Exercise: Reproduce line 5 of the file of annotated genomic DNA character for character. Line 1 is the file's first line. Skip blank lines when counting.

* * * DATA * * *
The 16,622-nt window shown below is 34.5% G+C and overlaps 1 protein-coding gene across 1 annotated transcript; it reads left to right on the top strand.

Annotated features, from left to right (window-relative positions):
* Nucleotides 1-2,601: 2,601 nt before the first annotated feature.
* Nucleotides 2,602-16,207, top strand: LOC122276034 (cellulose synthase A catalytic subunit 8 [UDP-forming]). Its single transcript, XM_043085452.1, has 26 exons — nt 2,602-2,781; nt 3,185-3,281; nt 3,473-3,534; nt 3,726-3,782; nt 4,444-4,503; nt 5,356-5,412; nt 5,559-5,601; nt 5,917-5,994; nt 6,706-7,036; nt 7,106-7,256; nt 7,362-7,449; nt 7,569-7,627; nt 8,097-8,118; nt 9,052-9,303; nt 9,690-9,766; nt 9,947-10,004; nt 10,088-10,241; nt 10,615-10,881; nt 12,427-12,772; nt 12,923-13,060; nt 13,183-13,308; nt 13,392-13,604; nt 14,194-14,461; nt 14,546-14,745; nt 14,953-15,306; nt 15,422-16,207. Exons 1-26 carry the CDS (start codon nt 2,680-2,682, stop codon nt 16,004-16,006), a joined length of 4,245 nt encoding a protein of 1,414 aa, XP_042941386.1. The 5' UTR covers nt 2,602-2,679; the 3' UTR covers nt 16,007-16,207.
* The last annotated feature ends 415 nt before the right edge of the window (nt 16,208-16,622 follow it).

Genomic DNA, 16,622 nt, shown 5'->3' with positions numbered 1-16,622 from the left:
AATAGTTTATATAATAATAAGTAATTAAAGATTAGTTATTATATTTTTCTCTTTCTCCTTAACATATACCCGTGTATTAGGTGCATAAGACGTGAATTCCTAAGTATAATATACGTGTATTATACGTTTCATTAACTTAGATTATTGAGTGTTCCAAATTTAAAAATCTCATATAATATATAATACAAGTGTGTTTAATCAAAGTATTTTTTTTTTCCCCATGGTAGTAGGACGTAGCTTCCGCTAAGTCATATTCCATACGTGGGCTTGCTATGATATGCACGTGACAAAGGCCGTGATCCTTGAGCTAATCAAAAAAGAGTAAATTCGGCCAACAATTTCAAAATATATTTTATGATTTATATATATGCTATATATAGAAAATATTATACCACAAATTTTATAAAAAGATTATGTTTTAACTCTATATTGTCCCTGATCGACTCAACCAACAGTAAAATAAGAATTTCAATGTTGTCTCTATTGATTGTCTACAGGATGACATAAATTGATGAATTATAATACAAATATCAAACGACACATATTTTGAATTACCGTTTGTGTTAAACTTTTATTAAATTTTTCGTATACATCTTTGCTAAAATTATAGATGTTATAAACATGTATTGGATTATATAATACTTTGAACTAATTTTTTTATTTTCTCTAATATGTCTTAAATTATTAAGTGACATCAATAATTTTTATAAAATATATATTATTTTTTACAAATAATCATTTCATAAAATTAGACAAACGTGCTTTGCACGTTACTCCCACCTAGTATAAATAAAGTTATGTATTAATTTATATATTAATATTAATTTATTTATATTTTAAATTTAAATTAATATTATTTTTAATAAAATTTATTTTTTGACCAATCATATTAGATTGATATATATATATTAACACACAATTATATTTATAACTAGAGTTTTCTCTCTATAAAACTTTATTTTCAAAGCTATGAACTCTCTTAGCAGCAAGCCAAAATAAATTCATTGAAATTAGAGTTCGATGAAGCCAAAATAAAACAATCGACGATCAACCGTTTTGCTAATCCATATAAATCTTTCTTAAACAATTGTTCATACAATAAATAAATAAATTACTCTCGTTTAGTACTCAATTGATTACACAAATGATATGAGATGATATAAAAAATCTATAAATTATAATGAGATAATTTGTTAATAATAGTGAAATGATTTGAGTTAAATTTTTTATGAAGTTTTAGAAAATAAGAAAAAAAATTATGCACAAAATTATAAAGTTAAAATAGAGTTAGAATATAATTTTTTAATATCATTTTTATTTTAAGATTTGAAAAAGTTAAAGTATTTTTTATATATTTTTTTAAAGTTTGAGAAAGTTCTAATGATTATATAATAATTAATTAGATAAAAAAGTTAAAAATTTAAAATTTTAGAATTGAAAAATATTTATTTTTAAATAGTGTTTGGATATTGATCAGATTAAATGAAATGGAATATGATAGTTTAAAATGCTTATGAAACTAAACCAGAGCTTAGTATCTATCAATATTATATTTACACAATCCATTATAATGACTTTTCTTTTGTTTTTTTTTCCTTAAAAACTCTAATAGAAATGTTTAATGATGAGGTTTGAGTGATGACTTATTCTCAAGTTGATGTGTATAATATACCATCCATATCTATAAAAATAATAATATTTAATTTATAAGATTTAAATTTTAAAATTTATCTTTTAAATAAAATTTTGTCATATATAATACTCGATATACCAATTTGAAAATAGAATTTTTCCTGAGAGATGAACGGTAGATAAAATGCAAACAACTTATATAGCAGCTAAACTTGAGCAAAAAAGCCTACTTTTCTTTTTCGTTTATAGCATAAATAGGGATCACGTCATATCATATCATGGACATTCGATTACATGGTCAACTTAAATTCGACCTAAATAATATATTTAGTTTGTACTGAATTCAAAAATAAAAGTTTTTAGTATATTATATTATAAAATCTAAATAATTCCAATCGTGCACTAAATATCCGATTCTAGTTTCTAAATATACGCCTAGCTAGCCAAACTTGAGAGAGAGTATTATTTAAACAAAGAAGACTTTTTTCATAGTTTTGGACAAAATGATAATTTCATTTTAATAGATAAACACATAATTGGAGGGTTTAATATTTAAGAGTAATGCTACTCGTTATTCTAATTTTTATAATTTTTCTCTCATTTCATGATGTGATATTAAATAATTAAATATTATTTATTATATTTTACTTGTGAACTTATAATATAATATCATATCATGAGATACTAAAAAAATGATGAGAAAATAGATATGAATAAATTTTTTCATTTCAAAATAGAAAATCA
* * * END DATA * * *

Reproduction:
* The last annotated feature ends 415 nt before the right edge of the window (nt 16,208-16,622 follow it).